We made it out of Anjuna after a couple of hours with only three shirts (wino) and one shirt and two pairs of hippy dippy pants (me). Everything is much of the same on every stall but worth looking out for Shoop Doop, which has great shirts in a variety of styles in interesting fabrics. The guy who runs it also has a shop in Ashvem so if you don’t make it to Anjuna, find him there.
You’ll need to get your bargaining hat on though – my MC Hammer trousers started at 700 rupees – I walked away with two pairs for 200.
Much more interesting and, I guess authentic, is Mapusa Market. This is on every day and is a local market (for local people) but with some tourist tat thrown in for good measure. Mapusa (pronounced Mapsa) is where you can find amazing spices, vegetables, fruit, homewares and all sorts of other things that you never knew you needed. And piles of clothing sky high. It was amazing to watch women making flower garlands from gigantic bags of heads of carnations and roses and other flowers I didn’t recognise. Mr Wino was at the height of his holiday illness so couldn’t smell anything but the scents and aromas – oh my. you go from overpowering dried fish to beautiful fresh flowers to pungent spices and herbs within a few steps. Utterly incredible.
Other shopping experiences
During our stay at Casa Susegad, we met the lovely Helen and Colin, friends of the owners and part-time locals, spending a significant portion of the year in Goa and the rest in the UK. Helen has a shop in the UK and spends a lot of her time in India sourcing products to sell there (and the proceeds from which goes back to projects in India). As such, if you ever need a shopping tour guide, she’s your woman. We spent a day out in Panjim visiting many beautiful independent retailers and I spent a small fortune in Fab India on cushions and blankets and lovely trinkets. If Helen’s in residence at Casa Susegad, ask her for her tips.
For me, Fab India was my stand out shop – it’s laid out beautifully with homewares, clothing and furniture that’s beautifully curated.I had my heart set on bringing home a Rajasthani blanket – I brought one in Kerala seven years ago but two house moves and getting a cat in that period of time has left it looking a little threadbare. The husband and I had agreed that no mirrorwork or embroidery would enter our suitcase (mostly because my 1990s clubbing flashbacks would be constant and never ending should I have that sort of thing in my house) and all we wanted were those simple printed cotton thin duvets. Helen recommended Fab India so off we went – and I somehow came home with four blankets, five cushion covers and a table cloth. Well done Vinnie. That was fun packing, let me tell you. Blankets do not crush down easily. FYI, looking on Fab India site, they ship internationally. Do not tell the wino.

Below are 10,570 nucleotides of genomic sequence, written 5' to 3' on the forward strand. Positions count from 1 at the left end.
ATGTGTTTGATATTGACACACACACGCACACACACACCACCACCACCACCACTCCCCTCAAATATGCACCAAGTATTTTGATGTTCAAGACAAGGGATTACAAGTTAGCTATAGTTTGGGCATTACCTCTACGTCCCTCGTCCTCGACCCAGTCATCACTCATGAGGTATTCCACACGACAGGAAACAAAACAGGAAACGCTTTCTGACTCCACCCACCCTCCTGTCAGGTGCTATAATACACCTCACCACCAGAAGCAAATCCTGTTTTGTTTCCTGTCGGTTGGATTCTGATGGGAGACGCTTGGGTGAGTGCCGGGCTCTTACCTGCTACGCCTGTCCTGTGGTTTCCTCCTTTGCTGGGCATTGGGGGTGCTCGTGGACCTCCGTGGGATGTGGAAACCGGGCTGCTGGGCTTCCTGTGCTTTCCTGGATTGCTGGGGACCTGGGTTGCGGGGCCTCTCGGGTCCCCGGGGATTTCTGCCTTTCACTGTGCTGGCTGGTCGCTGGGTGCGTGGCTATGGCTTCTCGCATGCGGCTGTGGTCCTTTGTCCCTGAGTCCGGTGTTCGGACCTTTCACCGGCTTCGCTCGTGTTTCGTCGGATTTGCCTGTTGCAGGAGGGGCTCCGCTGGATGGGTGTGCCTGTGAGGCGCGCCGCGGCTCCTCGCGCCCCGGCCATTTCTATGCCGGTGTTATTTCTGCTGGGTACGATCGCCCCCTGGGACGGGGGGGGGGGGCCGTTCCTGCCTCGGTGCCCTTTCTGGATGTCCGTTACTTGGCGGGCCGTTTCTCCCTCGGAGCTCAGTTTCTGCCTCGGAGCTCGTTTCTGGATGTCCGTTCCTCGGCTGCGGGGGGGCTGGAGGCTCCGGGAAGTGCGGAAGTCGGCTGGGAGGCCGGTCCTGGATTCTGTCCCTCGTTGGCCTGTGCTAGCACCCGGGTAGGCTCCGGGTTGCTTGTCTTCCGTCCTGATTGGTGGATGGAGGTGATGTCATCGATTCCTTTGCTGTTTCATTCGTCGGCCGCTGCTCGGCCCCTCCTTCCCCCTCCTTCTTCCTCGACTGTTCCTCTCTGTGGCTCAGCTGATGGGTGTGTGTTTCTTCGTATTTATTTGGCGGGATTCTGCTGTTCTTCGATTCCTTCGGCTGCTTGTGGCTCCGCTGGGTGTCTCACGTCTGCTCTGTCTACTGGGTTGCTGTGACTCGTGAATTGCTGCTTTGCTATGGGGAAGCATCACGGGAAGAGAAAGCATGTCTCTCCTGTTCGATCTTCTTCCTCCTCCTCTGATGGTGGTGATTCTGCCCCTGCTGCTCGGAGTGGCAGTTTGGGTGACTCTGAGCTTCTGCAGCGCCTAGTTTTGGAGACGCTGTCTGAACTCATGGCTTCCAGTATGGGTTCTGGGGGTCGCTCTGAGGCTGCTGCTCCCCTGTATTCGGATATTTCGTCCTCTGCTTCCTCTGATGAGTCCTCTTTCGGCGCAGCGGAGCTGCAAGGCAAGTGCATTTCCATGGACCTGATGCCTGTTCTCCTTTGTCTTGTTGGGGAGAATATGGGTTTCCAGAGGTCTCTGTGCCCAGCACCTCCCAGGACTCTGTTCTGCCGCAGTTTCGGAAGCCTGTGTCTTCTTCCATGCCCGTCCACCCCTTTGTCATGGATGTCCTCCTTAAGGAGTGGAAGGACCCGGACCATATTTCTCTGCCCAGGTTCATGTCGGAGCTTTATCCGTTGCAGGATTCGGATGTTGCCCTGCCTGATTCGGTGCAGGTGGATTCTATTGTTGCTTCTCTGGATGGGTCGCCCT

Another newish Panjim shop worth a visit is White Brick Wall – this sells modern clothing with an Indian twist, as well as homewares. I fell in love with the jumpsuit with the tuk tuk print, but sadly not in my size. Although, to be fair, the owner said she’d get it made for me in my size but I didn’t have time to do that. Sad.
And if you get a chance the paper shop, Chimanlals, is gorgeous if you’re a stationery fiend like me.
To end on a foodie tip, in Loutolim there’s a bakery called Jila, voted the best bakery in the whole of India by the Times of India. If you decide to stroll down there from the town or from Casa Susegad, take water – it’s a good 30 minute walk. You’ll get lost, you’ll pass a dilapidated house that’s been taken over by monkeys, locals under umbrellas to protect themselves from the heat wil laugh at the the tourists, you’ll think you’re never going to find it and indeed, you’ll walk right on by till you reach what feels like a motorway. And then, if you’re like me, you’ll blame the husband for getting you lost and you’ll have a little argument so you turn back to tackle the long walk home… and there’s the sign. On a house. That looks like a house, not a bakery. So you ring the bell, and you’re taken into the lounge and you are brought a plate of cakes for you to choose from. And it makes the long trek so worth while and you forget about the heat and you elegantly fight over who gets the last mouthful of eclair*.
Clearly, I did not take a photo of the cakes themselves because I was too busy a) drooling and b) scoffing. Sorry.